Cryptographer Creams Psychics

 Posted by on 19 March 2007 at 7:22 am  Uncategorized
Mar 192007

This story is too funny. A little background: James “The Amazing” Randi has a brilliant, longstanding million-dollar prize for anyone who can demonstrate paranormal abilities — whatever ability they choose, shown via any method they like, only requiring that all involved agree their method would demonstrate it under controlled circumstances. Why is it brilliant?

Many have tried, all have failed.

So a while back Randi revised the focus of the program toward challenging high-profile ‘psychics’ by name (maybe defending the honor would entice them the way a cool million doesn’t?) and he is also now only considering applicants who have gotten some media attention as well as convinced some academic — probably because the endless stream of crackpot losers he has examined is boring him to death. Okay, maybe it is really a matter of resources: the crackpot next door doesn’t influence the culture like those who get media attention and confuse academics.

Anyway, today I saw this story talking about how Randi had set up a remote-viewing test and (to prove no cheating on his part) had published an enciphered clue as to what was in the box. Turns out a cryptographer easily broke his amateur cipher and was able to pass the test, beating out the psychics.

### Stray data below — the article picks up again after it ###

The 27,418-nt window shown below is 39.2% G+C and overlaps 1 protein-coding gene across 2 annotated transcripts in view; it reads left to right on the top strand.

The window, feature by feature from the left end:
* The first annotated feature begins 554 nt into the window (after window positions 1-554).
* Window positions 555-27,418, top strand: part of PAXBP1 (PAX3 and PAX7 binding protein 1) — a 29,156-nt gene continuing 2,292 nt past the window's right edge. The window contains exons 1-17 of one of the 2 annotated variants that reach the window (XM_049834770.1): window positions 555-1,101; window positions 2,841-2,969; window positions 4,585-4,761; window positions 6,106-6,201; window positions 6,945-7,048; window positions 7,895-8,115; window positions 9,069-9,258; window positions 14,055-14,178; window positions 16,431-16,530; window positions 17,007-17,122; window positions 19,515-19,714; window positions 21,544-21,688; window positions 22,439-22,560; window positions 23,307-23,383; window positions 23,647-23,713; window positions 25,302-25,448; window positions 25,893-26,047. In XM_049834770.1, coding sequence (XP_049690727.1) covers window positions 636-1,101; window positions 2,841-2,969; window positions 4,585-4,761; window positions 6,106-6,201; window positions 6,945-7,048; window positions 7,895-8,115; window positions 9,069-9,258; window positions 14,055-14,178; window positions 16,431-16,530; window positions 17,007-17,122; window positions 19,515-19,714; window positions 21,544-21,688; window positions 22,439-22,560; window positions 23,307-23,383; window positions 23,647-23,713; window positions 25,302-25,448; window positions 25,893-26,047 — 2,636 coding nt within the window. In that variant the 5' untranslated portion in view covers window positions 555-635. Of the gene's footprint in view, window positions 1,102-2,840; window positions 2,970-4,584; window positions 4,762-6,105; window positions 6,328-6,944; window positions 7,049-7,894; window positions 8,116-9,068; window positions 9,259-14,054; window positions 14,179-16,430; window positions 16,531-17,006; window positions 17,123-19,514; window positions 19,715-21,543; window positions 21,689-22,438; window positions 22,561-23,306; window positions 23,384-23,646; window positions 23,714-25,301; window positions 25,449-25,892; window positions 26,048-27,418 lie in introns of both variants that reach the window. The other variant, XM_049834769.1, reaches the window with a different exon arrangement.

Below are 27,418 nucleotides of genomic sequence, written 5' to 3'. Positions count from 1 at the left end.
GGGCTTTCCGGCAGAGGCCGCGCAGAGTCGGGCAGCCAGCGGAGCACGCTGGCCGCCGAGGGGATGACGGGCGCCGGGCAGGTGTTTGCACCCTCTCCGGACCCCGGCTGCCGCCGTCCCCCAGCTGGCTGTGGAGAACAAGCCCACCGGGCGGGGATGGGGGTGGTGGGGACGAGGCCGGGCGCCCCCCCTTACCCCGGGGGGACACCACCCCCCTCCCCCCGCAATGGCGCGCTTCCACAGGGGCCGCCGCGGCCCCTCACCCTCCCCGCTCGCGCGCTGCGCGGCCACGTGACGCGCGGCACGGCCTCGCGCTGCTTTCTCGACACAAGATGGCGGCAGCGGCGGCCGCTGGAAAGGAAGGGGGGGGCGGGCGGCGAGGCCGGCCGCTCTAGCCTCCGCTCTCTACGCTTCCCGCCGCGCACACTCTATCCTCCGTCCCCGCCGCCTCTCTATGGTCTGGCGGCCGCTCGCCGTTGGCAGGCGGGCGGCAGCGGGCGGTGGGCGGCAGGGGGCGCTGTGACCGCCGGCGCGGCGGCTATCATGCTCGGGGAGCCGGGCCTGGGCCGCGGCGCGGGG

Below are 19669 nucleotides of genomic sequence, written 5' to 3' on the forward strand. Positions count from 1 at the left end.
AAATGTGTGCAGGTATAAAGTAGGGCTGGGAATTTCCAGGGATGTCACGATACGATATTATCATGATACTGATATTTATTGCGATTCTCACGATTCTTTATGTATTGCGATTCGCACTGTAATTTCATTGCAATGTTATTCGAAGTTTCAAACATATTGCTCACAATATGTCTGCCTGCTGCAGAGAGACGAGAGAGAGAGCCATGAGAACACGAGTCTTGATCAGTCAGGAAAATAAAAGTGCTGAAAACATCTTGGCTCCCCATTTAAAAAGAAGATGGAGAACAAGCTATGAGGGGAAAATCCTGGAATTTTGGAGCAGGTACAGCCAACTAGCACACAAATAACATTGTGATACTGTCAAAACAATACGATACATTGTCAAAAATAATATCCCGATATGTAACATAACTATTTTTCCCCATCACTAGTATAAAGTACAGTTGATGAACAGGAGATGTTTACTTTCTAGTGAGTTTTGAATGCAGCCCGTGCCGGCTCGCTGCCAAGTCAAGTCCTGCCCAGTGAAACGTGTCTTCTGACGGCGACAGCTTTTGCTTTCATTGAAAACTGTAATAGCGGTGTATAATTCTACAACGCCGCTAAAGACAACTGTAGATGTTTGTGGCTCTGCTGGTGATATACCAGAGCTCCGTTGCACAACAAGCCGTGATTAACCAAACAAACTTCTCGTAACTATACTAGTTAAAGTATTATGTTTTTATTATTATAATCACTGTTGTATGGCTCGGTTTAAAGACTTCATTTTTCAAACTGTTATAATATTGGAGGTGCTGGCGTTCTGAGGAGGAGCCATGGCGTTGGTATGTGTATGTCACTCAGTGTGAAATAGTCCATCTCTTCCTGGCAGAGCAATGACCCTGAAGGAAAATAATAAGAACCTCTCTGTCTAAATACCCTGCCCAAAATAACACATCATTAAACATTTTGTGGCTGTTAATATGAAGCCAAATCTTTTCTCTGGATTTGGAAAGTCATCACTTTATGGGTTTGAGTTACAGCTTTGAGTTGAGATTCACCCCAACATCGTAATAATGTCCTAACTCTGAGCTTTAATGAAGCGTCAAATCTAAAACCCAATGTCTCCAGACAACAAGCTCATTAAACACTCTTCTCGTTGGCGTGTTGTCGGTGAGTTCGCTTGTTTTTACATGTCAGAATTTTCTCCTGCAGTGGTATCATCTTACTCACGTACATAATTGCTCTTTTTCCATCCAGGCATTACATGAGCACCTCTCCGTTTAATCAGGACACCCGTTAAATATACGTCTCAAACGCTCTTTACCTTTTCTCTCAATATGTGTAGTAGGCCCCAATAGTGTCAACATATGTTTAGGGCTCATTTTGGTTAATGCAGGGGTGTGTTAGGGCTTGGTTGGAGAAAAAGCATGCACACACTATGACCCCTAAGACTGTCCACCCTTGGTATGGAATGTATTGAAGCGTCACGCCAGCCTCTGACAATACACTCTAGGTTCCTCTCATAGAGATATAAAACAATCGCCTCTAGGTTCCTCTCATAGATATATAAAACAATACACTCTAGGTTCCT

The moral of the story is actually a message Randi routinely gives to scientists, who are notoriously prone to being duped while testing paranormalists: if you are in waters where people often fool themselves and others, have a magician on staff dammit! Well, if you are in the realm of hiding information in plain sight, have a cryptographer on staff dammit!

Or at least consult someone who has some dealings with security. Even a moderately knowledgeable software engineer would have immediately recognized this as an important problem that has been studied hard by cryptographers. Randi could have written a detailed description and run it through some common and well-designed cryptographic hash function to produce a mathematical “fingerprint” which he could safely publish. Good hash functions are very chaotic and one-way, making it infeasible (read: essentially impossible) to use the fingerprint to figure out the original string as happened in this story. Then when the box is opened, he need only show his description matching the contents and the hash function generating the published fingerprint.

While I chuckle at the story, in all seriousness my hat is WAY off to James Randi and his long record of kicking butt and making the world a saner place. At the top of his list of achievements is his bringing about that stark fact which deflates so much silliness: many have tried, all have failed — and on their own terms.

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